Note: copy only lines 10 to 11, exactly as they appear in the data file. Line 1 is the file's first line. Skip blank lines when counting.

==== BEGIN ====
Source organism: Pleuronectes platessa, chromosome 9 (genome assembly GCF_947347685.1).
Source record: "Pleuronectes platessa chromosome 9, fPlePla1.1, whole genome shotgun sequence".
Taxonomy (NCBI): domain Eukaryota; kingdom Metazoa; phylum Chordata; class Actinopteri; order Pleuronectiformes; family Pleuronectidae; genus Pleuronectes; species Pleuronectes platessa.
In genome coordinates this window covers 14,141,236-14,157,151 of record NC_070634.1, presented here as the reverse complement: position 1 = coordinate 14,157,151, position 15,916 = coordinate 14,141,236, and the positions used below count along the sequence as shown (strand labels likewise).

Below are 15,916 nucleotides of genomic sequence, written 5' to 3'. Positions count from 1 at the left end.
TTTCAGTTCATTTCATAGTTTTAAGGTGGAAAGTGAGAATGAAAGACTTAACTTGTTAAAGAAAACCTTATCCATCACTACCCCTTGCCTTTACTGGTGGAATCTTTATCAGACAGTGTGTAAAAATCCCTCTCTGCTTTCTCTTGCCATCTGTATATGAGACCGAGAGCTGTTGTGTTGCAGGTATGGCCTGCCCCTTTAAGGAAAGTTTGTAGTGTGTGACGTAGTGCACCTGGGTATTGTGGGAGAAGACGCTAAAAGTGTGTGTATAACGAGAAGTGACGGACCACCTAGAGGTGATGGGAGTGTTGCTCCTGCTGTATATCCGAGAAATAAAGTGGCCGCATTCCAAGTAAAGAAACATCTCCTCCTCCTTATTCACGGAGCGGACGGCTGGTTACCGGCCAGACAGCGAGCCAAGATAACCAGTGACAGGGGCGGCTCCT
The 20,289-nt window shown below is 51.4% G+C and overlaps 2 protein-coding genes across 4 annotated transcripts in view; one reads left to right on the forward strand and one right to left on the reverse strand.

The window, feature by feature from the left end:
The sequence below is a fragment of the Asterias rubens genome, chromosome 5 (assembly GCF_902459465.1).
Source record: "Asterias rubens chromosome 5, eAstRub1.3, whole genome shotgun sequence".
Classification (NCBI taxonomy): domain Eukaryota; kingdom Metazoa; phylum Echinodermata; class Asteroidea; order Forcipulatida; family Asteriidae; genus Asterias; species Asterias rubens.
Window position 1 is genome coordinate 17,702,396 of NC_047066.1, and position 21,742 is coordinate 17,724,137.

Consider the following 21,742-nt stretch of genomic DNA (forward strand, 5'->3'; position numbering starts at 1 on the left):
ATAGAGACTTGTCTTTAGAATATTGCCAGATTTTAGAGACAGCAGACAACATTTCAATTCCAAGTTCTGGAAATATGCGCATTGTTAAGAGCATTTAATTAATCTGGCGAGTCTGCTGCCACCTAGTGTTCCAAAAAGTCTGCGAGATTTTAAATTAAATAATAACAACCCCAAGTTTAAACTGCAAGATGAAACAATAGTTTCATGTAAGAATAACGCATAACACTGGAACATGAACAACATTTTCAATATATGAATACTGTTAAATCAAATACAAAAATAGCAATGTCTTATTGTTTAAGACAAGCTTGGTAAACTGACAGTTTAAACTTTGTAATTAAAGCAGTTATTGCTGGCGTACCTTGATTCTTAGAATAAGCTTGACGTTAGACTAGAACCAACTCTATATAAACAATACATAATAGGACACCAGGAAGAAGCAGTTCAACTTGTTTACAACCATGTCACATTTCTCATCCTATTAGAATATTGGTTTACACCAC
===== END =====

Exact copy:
Source record: "Asterias rubens chromosome 5, eAstRub1.3, whole genome shotgun sequence".
Classification (NCBI taxonomy): domain Eukaryota; kingdom Metazoa; phylum Echinodermata; class Asteroidea; order Forcipulatida; family Asteriidae; genus Asterias; species Asterias rubens.